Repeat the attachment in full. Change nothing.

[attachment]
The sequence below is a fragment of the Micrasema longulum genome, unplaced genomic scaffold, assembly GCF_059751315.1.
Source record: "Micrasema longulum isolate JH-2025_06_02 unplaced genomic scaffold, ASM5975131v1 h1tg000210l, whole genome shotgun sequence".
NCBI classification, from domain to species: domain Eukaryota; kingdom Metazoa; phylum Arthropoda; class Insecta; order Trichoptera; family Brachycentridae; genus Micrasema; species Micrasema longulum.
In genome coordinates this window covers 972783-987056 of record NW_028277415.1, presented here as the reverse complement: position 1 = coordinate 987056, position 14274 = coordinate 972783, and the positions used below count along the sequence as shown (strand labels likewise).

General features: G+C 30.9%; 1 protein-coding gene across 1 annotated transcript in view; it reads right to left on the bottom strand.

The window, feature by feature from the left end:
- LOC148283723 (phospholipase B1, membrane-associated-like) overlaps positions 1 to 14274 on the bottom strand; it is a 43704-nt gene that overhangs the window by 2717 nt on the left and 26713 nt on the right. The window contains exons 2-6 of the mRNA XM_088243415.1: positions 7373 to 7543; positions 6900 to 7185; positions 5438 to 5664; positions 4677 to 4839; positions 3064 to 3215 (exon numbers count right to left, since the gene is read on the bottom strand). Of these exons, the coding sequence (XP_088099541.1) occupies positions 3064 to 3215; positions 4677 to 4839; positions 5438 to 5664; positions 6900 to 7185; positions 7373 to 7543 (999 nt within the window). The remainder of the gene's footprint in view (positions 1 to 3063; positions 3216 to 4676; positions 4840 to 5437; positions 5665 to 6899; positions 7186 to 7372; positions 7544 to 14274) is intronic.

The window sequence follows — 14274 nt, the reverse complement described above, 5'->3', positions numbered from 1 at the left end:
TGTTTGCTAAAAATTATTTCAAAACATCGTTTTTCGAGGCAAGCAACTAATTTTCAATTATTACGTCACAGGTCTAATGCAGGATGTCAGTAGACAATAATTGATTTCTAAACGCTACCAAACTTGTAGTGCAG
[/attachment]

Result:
The sequence below is a fragment of the Micrasema longulum genome, unplaced genomic scaffold, assembly GCF_059751315.1.
Source record: "Micrasema longulum isolate JH-2025_06_02 unplaced genomic scaffold, ASM5975131v1 h1tg000210l, whole genome shotgun sequence".
NCBI classification, from domain to species: domain Eukaryota; kingdom Metazoa; phylum Arthropoda; class Insecta; order Trichoptera; family Brachycentridae; genus Micrasema; species Micrasema longulum.
In genome coordinates this window covers 972783-987056 of record NW_028277415.1, presented here as the reverse complement: position 1 = coordinate 987056, position 14274 = coordinate 972783, and the positions used below count along the sequence as shown (strand labels likewise).

General features: G+C 30.9%; 1 protein-coding gene across 1 annotated transcript in view; it reads right to left on the bottom strand.

The window, feature by feature from the left end:
- LOC148283723 (phospholipase B1, membrane-associated-like) overlaps positions 1 to 14274 on the bottom strand; it is a 43704-nt gene that overhangs the window by 2717 nt on the left and 26713 nt on the right. The window contains exons 2-6 of the mRNA XM_088243415.1: positions 7373 to 7543; positions 6900 to 7185; positions 5438 to 5664; positions 4677 to 4839; positions 3064 to 3215 (exon numbers count right to left, since the gene is read on the bottom strand). Of these exons, the coding sequence (XP_088099541.1) occupies positions 3064 to 3215; positions 4677 to 4839; positions 5438 to 5664; positions 6900 to 7185; positions 7373 to 7543 (999 nt within the window). The remainder of the gene's footprint in view (positions 1 to 3063; positions 3216 to 4676; positions 4840 to 5437; positions 5665 to 6899; positions 7186 to 7372; positions 7544 to 14274) is intronic.

The window sequence follows — 14274 nt, the reverse complement described above, 5'->3', positions numbered from 1 at the left end:
TGTTTGCTAAAAATTATTTCAAAACATCGTTTTTCGAGGCAAGCAACTAATTTTCAATTATTACGTCACAGGTCTAATGCAGGATGTCAGTAGACAATAATTGATTTCTAAACGCTACCAAACTTGTAGTGCAG